LAHORE, Dec 25: Noted journalist, intellectual and writer Ahmad Bashir died here of liver cancer at the Services Hospital on Sunday. He was 81. His family said the disease was detected in 2000 but he continued to fight it till last because of his strong will. He was admitted to the hospital around a month ago as he developed some serious health complications.

He has left behind a wife, four daughters and a son who is in America. His daughters include leading television artiste Bushra Ansari and short-story writer Neelam Bashir. Begum Parveen Atif, also a short story writer, is his sister, and his wife Mehmooda is a classical singer.

Born in Aimanabad near Gujranwala on March 24, 1923, Mr Bashir did his BA from Srinagar and soon went to Bombay for a career in acting but started writing for some film magazines.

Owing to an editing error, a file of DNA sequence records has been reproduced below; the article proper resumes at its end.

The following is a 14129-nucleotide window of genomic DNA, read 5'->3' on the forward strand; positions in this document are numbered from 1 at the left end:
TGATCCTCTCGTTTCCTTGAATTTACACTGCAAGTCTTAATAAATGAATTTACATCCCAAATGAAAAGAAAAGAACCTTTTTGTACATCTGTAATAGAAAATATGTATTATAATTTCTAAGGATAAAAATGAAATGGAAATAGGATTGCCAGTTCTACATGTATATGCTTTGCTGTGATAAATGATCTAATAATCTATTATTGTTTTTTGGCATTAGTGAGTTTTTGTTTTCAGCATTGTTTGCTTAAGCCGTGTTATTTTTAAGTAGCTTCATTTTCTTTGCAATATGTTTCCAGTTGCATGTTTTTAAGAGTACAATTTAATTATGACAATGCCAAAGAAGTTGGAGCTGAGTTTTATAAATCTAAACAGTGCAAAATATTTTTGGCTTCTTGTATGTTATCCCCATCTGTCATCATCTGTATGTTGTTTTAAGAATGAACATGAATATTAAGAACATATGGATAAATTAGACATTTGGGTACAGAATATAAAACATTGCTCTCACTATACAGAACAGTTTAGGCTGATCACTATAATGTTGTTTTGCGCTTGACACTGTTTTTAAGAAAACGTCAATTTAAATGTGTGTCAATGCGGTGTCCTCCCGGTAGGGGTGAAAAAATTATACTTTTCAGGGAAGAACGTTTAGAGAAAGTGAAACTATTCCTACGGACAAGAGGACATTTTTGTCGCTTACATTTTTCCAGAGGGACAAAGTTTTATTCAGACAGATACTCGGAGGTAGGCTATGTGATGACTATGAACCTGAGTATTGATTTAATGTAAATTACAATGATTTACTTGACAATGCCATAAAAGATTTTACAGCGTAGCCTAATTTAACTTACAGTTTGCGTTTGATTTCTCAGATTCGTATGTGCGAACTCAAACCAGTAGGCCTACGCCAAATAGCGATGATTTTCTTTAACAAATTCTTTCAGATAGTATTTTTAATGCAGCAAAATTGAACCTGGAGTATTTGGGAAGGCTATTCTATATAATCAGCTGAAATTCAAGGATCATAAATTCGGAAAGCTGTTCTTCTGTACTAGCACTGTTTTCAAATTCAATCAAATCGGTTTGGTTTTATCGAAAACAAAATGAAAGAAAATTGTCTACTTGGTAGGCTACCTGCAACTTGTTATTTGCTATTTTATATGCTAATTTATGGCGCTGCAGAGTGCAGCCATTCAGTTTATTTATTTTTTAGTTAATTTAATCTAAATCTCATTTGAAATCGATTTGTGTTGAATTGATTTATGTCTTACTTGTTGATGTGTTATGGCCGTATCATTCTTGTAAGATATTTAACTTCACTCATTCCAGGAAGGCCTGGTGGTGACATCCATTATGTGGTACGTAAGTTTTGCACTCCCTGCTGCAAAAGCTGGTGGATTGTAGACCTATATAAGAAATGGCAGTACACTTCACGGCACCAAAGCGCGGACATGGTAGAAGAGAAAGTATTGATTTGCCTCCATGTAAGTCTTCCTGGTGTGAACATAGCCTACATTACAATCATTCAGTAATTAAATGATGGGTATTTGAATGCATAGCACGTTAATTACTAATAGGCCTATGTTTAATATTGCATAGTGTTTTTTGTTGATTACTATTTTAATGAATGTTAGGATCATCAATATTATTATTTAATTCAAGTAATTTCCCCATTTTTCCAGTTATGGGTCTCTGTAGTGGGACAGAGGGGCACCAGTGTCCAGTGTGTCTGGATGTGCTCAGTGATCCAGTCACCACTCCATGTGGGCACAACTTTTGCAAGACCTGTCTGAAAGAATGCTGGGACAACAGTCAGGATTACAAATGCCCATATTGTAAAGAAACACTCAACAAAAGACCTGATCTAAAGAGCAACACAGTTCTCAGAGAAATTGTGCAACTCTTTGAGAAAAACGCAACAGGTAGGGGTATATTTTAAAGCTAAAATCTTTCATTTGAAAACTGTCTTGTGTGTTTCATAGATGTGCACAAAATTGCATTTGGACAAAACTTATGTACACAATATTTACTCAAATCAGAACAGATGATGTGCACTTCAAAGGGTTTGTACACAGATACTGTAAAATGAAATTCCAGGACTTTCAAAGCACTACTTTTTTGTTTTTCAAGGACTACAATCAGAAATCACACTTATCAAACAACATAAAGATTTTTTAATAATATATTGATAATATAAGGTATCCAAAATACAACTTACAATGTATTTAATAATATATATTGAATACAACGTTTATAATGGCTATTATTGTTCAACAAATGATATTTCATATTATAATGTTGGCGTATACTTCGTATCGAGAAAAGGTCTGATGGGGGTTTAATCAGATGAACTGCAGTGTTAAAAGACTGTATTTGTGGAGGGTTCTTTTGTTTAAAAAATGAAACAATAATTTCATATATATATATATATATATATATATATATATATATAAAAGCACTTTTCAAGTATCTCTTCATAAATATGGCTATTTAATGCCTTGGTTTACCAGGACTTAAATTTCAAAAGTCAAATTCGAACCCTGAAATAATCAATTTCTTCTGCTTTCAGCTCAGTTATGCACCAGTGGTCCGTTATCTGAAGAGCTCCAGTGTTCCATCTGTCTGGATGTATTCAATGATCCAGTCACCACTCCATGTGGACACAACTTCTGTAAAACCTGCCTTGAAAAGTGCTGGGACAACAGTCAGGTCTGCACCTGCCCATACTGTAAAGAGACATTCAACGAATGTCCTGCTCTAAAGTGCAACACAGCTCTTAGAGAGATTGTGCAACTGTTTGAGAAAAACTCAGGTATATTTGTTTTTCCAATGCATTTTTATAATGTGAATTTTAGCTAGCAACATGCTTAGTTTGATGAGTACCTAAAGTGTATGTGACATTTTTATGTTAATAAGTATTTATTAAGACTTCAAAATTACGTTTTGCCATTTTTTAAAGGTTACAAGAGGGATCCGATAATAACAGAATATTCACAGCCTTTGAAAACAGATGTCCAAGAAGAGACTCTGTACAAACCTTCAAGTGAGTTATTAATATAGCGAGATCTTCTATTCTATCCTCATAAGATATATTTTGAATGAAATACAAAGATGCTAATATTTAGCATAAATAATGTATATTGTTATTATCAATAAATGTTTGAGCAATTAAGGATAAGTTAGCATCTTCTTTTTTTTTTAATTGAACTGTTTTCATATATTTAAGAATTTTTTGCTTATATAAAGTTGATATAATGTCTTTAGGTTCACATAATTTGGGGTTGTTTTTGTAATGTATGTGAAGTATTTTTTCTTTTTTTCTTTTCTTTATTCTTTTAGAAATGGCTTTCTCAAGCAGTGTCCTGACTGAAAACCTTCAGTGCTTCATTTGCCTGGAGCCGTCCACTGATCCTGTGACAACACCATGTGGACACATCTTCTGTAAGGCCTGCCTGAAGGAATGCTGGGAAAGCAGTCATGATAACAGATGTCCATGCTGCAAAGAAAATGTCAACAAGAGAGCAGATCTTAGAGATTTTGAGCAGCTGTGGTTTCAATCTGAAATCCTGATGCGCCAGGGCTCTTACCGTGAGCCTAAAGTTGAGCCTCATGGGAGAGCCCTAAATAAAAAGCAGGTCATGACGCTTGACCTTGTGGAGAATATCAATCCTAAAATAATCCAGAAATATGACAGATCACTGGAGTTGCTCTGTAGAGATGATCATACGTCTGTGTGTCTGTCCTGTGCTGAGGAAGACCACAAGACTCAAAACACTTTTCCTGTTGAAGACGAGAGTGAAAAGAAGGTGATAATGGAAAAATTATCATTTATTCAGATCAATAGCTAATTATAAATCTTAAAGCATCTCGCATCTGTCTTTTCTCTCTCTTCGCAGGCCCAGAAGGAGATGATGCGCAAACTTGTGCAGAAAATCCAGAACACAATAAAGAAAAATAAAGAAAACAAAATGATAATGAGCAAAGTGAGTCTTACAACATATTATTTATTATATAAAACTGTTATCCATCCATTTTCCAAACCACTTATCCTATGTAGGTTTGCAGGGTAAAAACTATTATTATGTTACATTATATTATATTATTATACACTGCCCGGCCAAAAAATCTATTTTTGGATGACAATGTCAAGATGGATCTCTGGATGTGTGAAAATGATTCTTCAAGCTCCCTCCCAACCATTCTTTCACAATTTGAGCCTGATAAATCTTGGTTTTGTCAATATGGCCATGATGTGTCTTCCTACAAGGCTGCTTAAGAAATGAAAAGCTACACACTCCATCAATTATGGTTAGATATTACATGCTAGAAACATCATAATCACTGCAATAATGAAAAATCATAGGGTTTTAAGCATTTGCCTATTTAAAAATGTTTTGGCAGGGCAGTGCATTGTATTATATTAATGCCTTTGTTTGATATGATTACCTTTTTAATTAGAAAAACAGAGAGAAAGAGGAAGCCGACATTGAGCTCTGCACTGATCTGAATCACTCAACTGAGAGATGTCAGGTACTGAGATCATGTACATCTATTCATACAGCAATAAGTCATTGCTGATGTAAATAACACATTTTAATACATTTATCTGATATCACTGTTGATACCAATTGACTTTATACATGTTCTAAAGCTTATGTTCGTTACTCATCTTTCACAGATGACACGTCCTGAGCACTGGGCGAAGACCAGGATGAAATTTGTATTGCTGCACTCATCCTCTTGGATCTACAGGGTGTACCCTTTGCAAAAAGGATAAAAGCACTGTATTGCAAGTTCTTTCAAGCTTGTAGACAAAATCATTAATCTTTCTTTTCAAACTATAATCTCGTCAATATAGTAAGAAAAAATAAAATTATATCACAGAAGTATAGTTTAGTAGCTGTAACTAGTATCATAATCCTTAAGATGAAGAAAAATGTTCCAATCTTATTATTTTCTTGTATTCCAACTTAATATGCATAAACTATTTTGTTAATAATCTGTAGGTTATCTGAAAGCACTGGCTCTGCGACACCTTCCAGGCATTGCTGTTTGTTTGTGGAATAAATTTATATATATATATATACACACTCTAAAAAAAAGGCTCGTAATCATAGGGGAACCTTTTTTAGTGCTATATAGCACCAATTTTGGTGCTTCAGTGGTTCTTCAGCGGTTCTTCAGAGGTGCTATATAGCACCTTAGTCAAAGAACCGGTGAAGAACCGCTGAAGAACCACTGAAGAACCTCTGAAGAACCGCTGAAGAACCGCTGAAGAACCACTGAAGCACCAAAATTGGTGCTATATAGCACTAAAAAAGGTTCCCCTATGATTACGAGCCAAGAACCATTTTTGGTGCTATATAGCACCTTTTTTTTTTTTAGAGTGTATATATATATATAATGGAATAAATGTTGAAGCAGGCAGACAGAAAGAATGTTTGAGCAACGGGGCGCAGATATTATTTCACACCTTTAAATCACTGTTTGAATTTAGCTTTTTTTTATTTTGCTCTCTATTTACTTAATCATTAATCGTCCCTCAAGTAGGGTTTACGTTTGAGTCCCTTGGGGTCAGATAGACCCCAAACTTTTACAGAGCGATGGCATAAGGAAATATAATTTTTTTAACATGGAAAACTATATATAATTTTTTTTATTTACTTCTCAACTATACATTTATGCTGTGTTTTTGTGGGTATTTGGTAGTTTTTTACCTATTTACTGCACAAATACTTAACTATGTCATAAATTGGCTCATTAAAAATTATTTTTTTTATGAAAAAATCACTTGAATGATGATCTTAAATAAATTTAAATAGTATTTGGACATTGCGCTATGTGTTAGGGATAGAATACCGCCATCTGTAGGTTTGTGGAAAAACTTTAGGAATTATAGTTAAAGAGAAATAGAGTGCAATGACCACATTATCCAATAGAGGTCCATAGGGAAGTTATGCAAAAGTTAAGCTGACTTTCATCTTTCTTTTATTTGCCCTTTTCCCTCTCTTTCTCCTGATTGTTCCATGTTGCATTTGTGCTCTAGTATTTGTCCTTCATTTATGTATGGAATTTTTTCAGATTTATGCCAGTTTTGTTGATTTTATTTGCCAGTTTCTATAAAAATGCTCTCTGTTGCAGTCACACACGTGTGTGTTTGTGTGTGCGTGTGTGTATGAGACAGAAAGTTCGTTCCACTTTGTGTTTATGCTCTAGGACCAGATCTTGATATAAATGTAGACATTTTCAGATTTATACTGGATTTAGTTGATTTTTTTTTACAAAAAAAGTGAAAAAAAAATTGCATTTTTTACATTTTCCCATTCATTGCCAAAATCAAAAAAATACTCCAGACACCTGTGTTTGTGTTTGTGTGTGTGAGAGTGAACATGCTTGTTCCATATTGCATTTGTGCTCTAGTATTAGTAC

He was a close friend of celebrated writer Mumtaz Mufti who helped him join the now defunct Urdu daily Imroze after the creation of Pakistan.

He was taken as a sub-editor in Imroze where he introduced feature writing for the first time in Urdu press in Pakistan.

Mr Bashir also worked for daily Musawat and NAFDEC during Zulfikar Ali Bhutto's government but resigned after Gen Ziaul Haq imposed martial law. He faced hardships during the Zia period during which he was never allowed to write his columns in newspapers.

He also obtained training in film direction from Hollywood.

He also wrote columns for daily Muslim and later The Frontier Post.

Mr Bashir was a portrait writer and he wrote profiles of people like Mumtaz Mufti, Krishan Chandar, Meera Ji, Zaheer Kashmiri, Maulana Chiragh Hasan Hasrat and Maulana Hasrat Mohani.

A fatwa was issued against him when Younas Javed published a collection of his pen sketches entitled Jo Miley They Rastey Mein.

Bashir wrote an autobiographical novel Dil Bhatkey Ga.

His funeral will be taken out from 30-E1, Gulberg III, near Main Market, after the Zohr prayers on Sunday.

Updated Dec 26, 2004 12:00am

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